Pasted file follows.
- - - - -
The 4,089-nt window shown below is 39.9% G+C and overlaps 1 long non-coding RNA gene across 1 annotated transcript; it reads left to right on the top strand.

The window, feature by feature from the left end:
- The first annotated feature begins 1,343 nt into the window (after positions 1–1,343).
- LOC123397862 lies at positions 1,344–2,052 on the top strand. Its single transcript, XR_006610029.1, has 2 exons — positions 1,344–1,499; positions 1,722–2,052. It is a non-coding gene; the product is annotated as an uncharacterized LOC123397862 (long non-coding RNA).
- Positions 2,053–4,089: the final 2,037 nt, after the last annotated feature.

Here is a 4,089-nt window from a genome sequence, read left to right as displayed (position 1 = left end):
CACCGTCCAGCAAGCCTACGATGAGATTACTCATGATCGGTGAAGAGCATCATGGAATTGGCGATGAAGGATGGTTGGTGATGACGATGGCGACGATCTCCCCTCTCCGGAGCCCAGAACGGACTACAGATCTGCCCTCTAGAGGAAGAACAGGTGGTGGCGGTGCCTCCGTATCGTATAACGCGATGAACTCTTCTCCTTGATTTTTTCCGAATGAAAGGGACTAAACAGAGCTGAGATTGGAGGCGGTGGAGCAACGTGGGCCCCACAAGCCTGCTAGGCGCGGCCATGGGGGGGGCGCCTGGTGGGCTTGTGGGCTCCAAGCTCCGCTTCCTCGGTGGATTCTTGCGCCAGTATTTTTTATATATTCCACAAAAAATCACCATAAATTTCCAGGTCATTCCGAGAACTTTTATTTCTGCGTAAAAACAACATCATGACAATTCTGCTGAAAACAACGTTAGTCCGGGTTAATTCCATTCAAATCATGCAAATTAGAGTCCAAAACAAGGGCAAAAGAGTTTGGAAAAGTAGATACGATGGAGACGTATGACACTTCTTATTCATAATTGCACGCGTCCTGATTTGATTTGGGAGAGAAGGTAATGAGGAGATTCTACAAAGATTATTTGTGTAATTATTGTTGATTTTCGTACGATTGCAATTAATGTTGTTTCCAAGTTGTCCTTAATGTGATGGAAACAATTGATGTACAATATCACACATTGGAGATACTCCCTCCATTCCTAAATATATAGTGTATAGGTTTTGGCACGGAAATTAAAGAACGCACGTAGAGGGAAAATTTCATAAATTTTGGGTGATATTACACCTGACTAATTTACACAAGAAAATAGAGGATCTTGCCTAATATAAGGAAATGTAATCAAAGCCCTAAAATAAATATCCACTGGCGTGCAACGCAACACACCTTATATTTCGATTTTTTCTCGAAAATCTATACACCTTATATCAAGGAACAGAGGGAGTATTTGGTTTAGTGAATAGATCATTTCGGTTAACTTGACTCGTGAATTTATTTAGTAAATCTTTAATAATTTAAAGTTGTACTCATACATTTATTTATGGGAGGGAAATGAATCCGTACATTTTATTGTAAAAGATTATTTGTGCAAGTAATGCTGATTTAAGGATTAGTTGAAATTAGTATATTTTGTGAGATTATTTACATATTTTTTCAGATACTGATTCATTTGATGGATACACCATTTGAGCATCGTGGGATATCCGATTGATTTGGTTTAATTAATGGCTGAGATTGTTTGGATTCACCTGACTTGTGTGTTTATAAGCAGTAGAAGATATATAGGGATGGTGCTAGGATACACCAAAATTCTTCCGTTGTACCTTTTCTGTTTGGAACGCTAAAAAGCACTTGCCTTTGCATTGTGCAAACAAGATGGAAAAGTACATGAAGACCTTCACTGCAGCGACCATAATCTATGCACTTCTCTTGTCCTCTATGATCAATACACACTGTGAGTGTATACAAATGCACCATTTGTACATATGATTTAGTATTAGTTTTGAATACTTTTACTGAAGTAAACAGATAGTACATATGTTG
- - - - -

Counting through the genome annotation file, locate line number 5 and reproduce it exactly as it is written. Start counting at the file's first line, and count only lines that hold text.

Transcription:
- Positions 2,053–4,089: the final 2,037 nt, after the last annotated feature.